The potential for computers to interface with the human mind has long been known. Systems with sophisticated algorithms can recognize eye movements or minor muscle twitches, allowing individuals who have been paralyzed to operate a computer. For some of these individuals, it is the only way for them to interact with the outside world, allowing them to speak via the written word.

Researchers at UC Berkeley have taken a monumental leap in the ability of computers to interpret what a person sees and even dreams, mapping fMRI (Functional Magnetic Resonance Imaging) data from a test subject’s visual cortex. This data was then reconstructed by a program culling images from a massive database of images (in this case YouTube). The test subject’s reactions to the newly presented material was gauged until the program had a “match” for each image. While the resulting composite images are a distorted and fairly crude reconstruction of the source images, the fact that this is possible at all is staggering.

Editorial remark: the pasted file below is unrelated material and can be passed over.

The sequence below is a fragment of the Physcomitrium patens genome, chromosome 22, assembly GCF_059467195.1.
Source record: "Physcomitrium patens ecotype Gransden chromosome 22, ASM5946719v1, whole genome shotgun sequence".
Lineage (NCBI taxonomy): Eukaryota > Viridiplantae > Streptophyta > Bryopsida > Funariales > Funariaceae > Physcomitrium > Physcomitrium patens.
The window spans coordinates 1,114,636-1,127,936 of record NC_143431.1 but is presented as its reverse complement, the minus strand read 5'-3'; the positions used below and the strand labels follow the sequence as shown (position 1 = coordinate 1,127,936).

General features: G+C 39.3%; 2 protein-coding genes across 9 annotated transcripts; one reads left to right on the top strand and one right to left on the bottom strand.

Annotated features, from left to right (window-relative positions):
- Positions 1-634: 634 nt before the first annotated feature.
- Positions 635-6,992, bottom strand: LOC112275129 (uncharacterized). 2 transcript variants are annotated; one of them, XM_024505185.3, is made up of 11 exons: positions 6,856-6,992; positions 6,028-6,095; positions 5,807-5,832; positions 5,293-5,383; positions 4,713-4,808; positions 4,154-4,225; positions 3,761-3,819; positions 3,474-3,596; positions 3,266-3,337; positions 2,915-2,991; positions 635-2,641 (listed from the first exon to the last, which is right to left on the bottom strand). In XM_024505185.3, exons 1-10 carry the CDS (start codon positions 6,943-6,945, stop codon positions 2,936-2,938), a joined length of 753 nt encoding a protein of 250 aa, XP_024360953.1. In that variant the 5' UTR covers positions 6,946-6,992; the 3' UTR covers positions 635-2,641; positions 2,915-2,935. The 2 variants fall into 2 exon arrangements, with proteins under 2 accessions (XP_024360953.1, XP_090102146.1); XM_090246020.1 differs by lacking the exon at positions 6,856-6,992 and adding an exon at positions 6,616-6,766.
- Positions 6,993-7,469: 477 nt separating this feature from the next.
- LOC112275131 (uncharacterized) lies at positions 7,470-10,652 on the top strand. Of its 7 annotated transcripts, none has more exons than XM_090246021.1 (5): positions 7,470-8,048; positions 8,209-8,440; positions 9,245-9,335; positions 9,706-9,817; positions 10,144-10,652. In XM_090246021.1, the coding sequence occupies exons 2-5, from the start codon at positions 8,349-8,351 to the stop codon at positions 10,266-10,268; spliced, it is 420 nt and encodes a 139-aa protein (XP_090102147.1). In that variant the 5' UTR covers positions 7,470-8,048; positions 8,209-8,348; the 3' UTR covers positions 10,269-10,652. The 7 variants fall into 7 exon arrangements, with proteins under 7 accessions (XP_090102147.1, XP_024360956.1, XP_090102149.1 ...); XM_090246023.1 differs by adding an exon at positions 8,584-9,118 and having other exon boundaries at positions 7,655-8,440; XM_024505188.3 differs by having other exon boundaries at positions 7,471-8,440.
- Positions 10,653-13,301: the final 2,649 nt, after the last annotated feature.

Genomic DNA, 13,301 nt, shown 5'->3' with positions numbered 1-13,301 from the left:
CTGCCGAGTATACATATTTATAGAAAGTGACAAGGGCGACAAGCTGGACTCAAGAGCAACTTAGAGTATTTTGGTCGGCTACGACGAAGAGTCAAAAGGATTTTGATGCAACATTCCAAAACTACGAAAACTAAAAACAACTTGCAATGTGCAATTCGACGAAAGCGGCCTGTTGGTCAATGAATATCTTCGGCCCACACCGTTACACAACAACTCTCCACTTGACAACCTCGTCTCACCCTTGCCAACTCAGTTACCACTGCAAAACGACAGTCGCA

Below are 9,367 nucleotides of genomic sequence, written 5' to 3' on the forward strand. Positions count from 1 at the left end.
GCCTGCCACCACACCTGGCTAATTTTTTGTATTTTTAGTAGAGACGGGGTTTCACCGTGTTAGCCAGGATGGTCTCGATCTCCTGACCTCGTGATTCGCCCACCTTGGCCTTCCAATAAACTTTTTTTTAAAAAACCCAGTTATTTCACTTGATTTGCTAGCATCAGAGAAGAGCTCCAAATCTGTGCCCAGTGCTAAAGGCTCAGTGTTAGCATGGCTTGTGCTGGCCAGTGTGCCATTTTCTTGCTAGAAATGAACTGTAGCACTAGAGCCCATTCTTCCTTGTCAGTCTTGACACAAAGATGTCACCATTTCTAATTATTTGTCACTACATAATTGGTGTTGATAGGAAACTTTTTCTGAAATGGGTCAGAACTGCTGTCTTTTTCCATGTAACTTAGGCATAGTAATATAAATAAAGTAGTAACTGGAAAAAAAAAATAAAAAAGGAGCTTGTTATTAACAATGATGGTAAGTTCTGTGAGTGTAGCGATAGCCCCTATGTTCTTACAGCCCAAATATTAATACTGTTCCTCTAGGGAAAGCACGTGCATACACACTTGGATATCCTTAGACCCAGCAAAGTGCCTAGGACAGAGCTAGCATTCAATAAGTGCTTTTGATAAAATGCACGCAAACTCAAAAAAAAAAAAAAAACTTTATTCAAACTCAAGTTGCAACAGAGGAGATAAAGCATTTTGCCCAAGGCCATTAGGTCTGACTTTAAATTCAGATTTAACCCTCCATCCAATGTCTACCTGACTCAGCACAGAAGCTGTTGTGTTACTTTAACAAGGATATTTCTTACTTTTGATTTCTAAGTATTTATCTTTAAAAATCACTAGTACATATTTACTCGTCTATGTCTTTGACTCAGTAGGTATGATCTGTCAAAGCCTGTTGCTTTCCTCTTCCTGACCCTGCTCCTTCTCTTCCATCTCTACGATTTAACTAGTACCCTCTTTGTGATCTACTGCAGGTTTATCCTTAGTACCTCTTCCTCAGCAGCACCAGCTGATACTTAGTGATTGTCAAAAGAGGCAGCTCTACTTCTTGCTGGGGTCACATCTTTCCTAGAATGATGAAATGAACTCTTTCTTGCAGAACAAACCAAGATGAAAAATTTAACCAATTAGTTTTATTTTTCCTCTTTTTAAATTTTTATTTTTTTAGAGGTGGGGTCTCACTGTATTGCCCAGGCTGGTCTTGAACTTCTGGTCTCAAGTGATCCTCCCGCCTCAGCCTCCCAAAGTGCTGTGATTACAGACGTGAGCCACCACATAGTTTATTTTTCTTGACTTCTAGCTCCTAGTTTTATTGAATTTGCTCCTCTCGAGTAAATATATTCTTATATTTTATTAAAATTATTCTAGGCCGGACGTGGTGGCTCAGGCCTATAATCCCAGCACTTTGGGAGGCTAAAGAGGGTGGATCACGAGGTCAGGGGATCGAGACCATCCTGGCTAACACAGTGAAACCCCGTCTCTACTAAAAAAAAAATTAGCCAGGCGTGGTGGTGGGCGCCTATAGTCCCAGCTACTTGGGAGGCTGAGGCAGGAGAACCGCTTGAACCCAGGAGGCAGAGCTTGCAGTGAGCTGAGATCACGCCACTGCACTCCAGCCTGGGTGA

The good folks at Gizmodo have provided a more in-depth discussion of the experiment, as well a video of the reconstruction for three of the subjects.

It’s still early to try and quantify the effects of a discovery like this, but the implications for the medical field, law enforcement, and academics are far and wide. Imagine a world where you never needed a camera—you could simply go home and upload your memories. Once that pipe dream was the stuff of science fiction. Now it’s a pipe dream that a computer program can interpret and play back to you.